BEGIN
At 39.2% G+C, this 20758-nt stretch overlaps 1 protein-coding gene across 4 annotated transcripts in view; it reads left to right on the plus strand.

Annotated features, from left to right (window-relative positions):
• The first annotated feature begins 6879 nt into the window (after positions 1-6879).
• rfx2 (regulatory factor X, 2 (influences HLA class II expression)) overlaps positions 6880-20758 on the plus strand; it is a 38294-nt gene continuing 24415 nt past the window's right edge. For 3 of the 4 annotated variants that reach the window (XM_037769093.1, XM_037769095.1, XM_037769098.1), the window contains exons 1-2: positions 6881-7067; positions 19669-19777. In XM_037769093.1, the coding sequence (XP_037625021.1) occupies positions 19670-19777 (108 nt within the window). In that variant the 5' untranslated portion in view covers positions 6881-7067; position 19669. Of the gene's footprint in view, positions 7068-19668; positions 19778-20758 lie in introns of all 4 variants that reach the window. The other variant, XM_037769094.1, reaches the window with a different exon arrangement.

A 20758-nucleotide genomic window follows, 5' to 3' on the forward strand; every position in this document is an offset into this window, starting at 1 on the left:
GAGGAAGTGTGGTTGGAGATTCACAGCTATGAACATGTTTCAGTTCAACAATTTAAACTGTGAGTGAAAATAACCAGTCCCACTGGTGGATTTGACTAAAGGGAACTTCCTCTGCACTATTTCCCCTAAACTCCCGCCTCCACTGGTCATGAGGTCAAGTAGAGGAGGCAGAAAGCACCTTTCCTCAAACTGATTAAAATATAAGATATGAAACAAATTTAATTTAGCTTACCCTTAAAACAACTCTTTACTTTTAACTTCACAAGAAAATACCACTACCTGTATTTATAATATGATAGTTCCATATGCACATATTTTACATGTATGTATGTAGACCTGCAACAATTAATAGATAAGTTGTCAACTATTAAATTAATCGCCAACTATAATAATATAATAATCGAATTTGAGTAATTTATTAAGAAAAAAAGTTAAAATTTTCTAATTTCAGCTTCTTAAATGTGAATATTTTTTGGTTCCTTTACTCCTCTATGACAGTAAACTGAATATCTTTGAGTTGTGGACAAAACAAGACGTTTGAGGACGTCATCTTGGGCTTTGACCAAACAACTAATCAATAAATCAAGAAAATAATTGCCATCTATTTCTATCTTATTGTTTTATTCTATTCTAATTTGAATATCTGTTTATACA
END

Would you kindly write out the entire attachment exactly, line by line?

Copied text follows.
At 39.2% G+C, this 20758-nt stretch overlaps 1 protein-coding gene across 4 annotated transcripts in view; it reads left to right on the plus strand.

Annotated features, from left to right (window-relative positions):
• The first annotated feature begins 6879 nt into the window (after positions 1-6879).
• rfx2 (regulatory factor X, 2 (influences HLA class II expression)) overlaps positions 6880-20758 on the plus strand; it is a 38294-nt gene continuing 24415 nt past the window's right edge. For 3 of the 4 annotated variants that reach the window (XM_037769093.1, XM_037769095.1, XM_037769098.1), the window contains exons 1-2: positions 6881-7067; positions 19669-19777. In XM_037769093.1, the coding sequence (XP_037625021.1) occupies positions 19670-19777 (108 nt within the window). In that variant the 5' untranslated portion in view covers positions 6881-7067; position 19669. Of the gene's footprint in view, positions 7068-19668; positions 19778-20758 lie in introns of all 4 variants that reach the window. The other variant, XM_037769094.1, reaches the window with a different exon arrangement.

A 20758-nucleotide genomic window follows, 5' to 3' on the forward strand; every position in this document is an offset into this window, starting at 1 on the left:
GAGGAAGTGTGGTTGGAGATTCACAGCTATGAACATGTTTCAGTTCAACAATTTAAACTGTGAGTGAAAATAACCAGTCCCACTGGTGGATTTGACTAAAGGGAACTTCCTCTGCACTATTTCCCCTAAACTCCCGCCTCCACTGGTCATGAGGTCAAGTAGAGGAGGCAGAAAGCACCTTTCCTCAAACTGATTAAAATATAAGATATGAAACAAATTTAATTTAGCTTACCCTTAAAACAACTCTTTACTTTTAACTTCACAAGAAAATACCACTACCTGTATTTATAATATGATAGTTCCATATGCACATATTTTACATGTATGTATGTAGACCTGCAACAATTAATAGATAAGTTGTCAACTATTAAATTAATCGCCAACTATAATAATATAATAATCGAATTTGAGTAATTTATTAAGAAAAAAAGTTAAAATTTTCTAATTTCAGCTTCTTAAATGTGAATATTTTTTGGTTCCTTTACTCCTCTATGACAGTAAACTGAATATCTTTGAGTTGTGGACAAAACAAGACGTTTGAGGACGTCATCTTGGGCTTTGACCAAACAACTAATCAATAAATCAAGAAAATAATTGCCATCTATTTCTATCTTATTGTTTTATTCTATTCTAATTTGAATATCTGTTTATACA